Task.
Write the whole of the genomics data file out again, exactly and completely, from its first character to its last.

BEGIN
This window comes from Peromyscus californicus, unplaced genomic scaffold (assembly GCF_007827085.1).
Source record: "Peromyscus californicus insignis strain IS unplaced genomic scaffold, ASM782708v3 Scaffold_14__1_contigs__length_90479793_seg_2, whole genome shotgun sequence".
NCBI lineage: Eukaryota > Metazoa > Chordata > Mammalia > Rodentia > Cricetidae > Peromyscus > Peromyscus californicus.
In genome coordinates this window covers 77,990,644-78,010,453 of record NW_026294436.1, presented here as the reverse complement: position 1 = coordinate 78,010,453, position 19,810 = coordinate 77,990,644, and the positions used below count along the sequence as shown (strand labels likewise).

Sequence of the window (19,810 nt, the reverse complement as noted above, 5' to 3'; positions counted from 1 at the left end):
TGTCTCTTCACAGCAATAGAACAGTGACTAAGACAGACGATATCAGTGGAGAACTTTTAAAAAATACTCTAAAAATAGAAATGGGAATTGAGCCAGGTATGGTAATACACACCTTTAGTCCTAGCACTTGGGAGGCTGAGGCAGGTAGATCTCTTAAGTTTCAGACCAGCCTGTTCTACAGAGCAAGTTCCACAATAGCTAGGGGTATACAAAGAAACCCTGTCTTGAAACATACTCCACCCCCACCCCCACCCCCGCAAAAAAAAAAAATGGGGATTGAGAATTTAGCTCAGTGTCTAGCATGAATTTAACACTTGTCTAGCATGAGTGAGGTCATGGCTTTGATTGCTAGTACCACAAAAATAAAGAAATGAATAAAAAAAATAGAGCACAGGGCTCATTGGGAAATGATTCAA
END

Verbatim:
This window comes from Peromyscus californicus, unplaced genomic scaffold (assembly GCF_007827085.1).
Source record: "Peromyscus californicus insignis strain IS unplaced genomic scaffold, ASM782708v3 Scaffold_14__1_contigs__length_90479793_seg_2, whole genome shotgun sequence".
NCBI lineage: Eukaryota > Metazoa > Chordata > Mammalia > Rodentia > Cricetidae > Peromyscus > Peromyscus californicus.
In genome coordinates this window covers 77,990,644-78,010,453 of record NW_026294436.1, presented here as the reverse complement: position 1 = coordinate 78,010,453, position 19,810 = coordinate 77,990,644, and the positions used below count along the sequence as shown (strand labels likewise).

Sequence of the window (19,810 nt, the reverse complement as noted above, 5' to 3'; positions counted from 1 at the left end):
TGTCTCTTCACAGCAATAGAACAGTGACTAAGACAGACGATATCAGTGGAGAACTTTTAAAAAATACTCTAAAAATAGAAATGGGAATTGAGCCAGGTATGGTAATACACACCTTTAGTCCTAGCACTTGGGAGGCTGAGGCAGGTAGATCTCTTAAGTTTCAGACCAGCCTGTTCTACAGAGCAAGTTCCACAATAGCTAGGGGTATACAAAGAAACCCTGTCTTGAAACATACTCCACCCCCACCCCCACCCCCGCAAAAAAAAAAAATGGGGATTGAGAATTTAGCTCAGTGTCTAGCATGAATTTAACACTTGTCTAGCATGAGTGAGGTCATGGCTTTGATTGCTAGTACCACAAAAATAAAGAAATGAATAAAAAAAATAGAGCACAGGGCTCATTGGGAAATGATTCAA